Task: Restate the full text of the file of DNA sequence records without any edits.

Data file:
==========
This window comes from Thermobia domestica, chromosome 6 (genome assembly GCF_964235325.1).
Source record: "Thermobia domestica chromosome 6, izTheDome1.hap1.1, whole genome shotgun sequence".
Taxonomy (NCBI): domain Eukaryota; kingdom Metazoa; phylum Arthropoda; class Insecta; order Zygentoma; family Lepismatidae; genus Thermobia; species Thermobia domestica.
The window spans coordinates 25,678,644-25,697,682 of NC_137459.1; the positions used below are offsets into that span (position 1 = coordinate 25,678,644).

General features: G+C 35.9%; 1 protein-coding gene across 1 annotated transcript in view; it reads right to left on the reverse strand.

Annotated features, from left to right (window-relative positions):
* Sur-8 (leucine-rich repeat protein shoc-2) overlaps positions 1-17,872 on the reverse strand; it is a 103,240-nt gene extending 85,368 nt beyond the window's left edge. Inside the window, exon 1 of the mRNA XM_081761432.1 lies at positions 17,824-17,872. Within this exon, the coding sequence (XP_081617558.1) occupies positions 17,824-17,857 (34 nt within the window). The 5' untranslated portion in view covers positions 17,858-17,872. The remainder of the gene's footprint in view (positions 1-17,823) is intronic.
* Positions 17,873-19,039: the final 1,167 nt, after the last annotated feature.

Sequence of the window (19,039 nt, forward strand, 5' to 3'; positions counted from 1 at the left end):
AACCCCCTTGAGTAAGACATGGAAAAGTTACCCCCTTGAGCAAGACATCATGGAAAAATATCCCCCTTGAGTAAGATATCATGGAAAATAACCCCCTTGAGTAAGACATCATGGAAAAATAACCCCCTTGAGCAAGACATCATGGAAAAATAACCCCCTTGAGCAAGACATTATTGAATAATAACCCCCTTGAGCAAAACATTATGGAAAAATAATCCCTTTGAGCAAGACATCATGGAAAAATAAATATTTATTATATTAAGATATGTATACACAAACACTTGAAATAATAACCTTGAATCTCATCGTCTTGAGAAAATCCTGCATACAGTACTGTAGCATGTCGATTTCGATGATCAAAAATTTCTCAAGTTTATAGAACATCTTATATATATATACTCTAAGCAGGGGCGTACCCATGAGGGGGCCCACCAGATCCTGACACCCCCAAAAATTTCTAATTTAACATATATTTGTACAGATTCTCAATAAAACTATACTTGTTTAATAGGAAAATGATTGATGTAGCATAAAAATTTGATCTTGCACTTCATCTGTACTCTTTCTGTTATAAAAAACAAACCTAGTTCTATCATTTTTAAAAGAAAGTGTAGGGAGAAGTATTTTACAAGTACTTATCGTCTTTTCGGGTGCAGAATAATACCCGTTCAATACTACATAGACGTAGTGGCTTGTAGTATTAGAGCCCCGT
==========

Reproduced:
This window comes from Thermobia domestica, chromosome 6 (genome assembly GCF_964235325.1).
Source record: "Thermobia domestica chromosome 6, izTheDome1.hap1.1, whole genome shotgun sequence".
Taxonomy (NCBI): domain Eukaryota; kingdom Metazoa; phylum Arthropoda; class Insecta; order Zygentoma; family Lepismatidae; genus Thermobia; species Thermobia domestica.
The window spans coordinates 25,678,644-25,697,682 of NC_137459.1; the positions used below are offsets into that span (position 1 = coordinate 25,678,644).

General features: G+C 35.9%; 1 protein-coding gene across 1 annotated transcript in view; it reads right to left on the reverse strand.

Annotated features, from left to right (window-relative positions):
* Sur-8 (leucine-rich repeat protein shoc-2) overlaps positions 1-17,872 on the reverse strand; it is a 103,240-nt gene extending 85,368 nt beyond the window's left edge. Inside the window, exon 1 of the mRNA XM_081761432.1 lies at positions 17,824-17,872. Within this exon, the coding sequence (XP_081617558.1) occupies positions 17,824-17,857 (34 nt within the window). The 5' untranslated portion in view covers positions 17,858-17,872. The remainder of the gene's footprint in view (positions 1-17,823) is intronic.
* Positions 17,873-19,039: the final 1,167 nt, after the last annotated feature.

Sequence of the window (19,039 nt, forward strand, 5' to 3'; positions counted from 1 at the left end):
AACCCCCTTGAGTAAGACATGGAAAAGTTACCCCCTTGAGCAAGACATCATGGAAAAATATCCCCCTTGAGTAAGATATCATGGAAAATAACCCCCTTGAGTAAGACATCATGGAAAAATAACCCCCTTGAGCAAGACATCATGGAAAAATAACCCCCTTGAGCAAGACATTATTGAATAATAACCCCCTTGAGCAAAACATTATGGAAAAATAATCCCTTTGAGCAAGACATCATGGAAAAATAAATATTTATTATATTAAGATATGTATACACAAACACTTGAAATAATAACCTTGAATCTCATCGTCTTGAGAAAATCCTGCATACAGTACTGTAGCATGTCGATTTCGATGATCAAAAATTTCTCAAGTTTATAGAACATCTTATATATATATACTCTAAGCAGGGGCGTACCCATGAGGGGGCCCACCAGATCCTGACACCCCCAAAAATTTCTAATTTAACATATATTTGTACAGATTCTCAATAAAACTATACTTGTTTAATAGGAAAATGATTGATGTAGCATAAAAATTTGATCTTGCACTTCATCTGTACTCTTTCTGTTATAAAAAACAAACCTAGTTCTATCATTTTTAAAAGAAAGTGTAGGGAGAAGTATTTTACAAGTACTTATCGTCTTTTCGGGTGCAGAATAATACCCGTTCAATACTACATAGACGTAGTGGCTTGTAGTATTAGAGCCCCGT